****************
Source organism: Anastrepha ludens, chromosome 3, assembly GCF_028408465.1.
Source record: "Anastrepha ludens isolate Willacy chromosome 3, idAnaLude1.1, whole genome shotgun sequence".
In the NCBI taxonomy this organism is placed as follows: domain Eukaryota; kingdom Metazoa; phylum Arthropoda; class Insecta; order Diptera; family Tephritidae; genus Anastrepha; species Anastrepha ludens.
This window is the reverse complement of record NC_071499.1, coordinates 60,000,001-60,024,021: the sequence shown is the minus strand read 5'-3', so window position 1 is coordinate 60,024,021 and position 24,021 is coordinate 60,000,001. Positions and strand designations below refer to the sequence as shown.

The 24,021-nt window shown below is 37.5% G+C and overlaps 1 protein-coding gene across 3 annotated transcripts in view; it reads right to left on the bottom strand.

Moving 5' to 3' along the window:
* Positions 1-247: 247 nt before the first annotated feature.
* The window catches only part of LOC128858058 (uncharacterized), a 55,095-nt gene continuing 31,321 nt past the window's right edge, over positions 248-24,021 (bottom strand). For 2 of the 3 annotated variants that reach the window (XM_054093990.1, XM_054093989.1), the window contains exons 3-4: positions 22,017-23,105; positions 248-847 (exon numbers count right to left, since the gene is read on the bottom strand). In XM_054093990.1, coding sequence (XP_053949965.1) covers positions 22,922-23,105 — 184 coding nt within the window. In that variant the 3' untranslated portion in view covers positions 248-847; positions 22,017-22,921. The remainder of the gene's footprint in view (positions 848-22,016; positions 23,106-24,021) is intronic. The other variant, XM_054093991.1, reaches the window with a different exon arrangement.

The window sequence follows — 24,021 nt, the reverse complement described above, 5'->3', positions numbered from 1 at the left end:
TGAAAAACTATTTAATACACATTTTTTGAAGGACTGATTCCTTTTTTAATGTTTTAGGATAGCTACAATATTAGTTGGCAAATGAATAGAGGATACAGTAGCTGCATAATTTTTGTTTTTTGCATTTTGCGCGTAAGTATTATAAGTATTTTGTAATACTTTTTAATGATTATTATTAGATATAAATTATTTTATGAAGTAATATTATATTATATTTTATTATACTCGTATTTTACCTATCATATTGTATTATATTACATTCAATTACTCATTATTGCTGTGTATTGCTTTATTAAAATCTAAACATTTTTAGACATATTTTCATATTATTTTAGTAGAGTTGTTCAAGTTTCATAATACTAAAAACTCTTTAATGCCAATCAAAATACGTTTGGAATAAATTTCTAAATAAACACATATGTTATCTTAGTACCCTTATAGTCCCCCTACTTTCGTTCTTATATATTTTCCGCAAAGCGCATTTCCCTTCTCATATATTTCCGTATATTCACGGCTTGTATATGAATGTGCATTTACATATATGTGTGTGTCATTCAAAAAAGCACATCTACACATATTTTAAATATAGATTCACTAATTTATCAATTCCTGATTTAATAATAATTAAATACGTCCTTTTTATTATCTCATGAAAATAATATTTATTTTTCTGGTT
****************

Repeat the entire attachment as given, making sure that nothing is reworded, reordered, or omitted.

Source organism: Anastrepha ludens, chromosome 3, assembly GCF_028408465.1.
Source record: "Anastrepha ludens isolate Willacy chromosome 3, idAnaLude1.1, whole genome shotgun sequence".
In the NCBI taxonomy this organism is placed as follows: domain Eukaryota; kingdom Metazoa; phylum Arthropoda; class Insecta; order Diptera; family Tephritidae; genus Anastrepha; species Anastrepha ludens.
This window is the reverse complement of record NC_071499.1, coordinates 60,000,001-60,024,021: the sequence shown is the minus strand read 5'-3', so window position 1 is coordinate 60,024,021 and position 24,021 is coordinate 60,000,001. Positions and strand designations below refer to the sequence as shown.

The 24,021-nt window shown below is 37.5% G+C and overlaps 1 protein-coding gene across 3 annotated transcripts in view; it reads right to left on the bottom strand.

Moving 5' to 3' along the window:
* Positions 1-247: 247 nt before the first annotated feature.
* The window catches only part of LOC128858058 (uncharacterized), a 55,095-nt gene continuing 31,321 nt past the window's right edge, over positions 248-24,021 (bottom strand). For 2 of the 3 annotated variants that reach the window (XM_054093990.1, XM_054093989.1), the window contains exons 3-4: positions 22,017-23,105; positions 248-847 (exon numbers count right to left, since the gene is read on the bottom strand). In XM_054093990.1, coding sequence (XP_053949965.1) covers positions 22,922-23,105 — 184 coding nt within the window. In that variant the 3' untranslated portion in view covers positions 248-847; positions 22,017-22,921. The remainder of the gene's footprint in view (positions 848-22,016; positions 23,106-24,021) is intronic. The other variant, XM_054093991.1, reaches the window with a different exon arrangement.

The window sequence follows — 24,021 nt, the reverse complement described above, 5'->3', positions numbered from 1 at the left end:
TGAAAAACTATTTAATACACATTTTTTGAAGGACTGATTCCTTTTTTAATGTTTTAGGATAGCTACAATATTAGTTGGCAAATGAATAGAGGATACAGTAGCTGCATAATTTTTGTTTTTTGCATTTTGCGCGTAAGTATTATAAGTATTTTGTAATACTTTTTAATGATTATTATTAGATATAAATTATTTTATGAAGTAATATTATATTATATTTTATTATACTCGTATTTTACCTATCATATTGTATTATATTACATTCAATTACTCATTATTGCTGTGTATTGCTTTATTAAAATCTAAACATTTTTAGACATATTTTCATATTATTTTAGTAGAGTTGTTCAAGTTTCATAATACTAAAAACTCTTTAATGCCAATCAAAATACGTTTGGAATAAATTTCTAAATAAACACATATGTTATCTTAGTACCCTTATAGTCCCCCTACTTTCGTTCTTATATATTTTCCGCAAAGCGCATTTCCCTTCTCATATATTTCCGTATATTCACGGCTTGTATATGAATGTGCATTTACATATATGTGTGTGTCATTCAAAAAAGCACATCTACACATATTTTAAATATAGATTCACTAATTTATCAATTCCTGATTTAATAATAATTAAATACGTCCTTTTTATTATCTCATGAAAATAATATTTATTTTTCTGGTT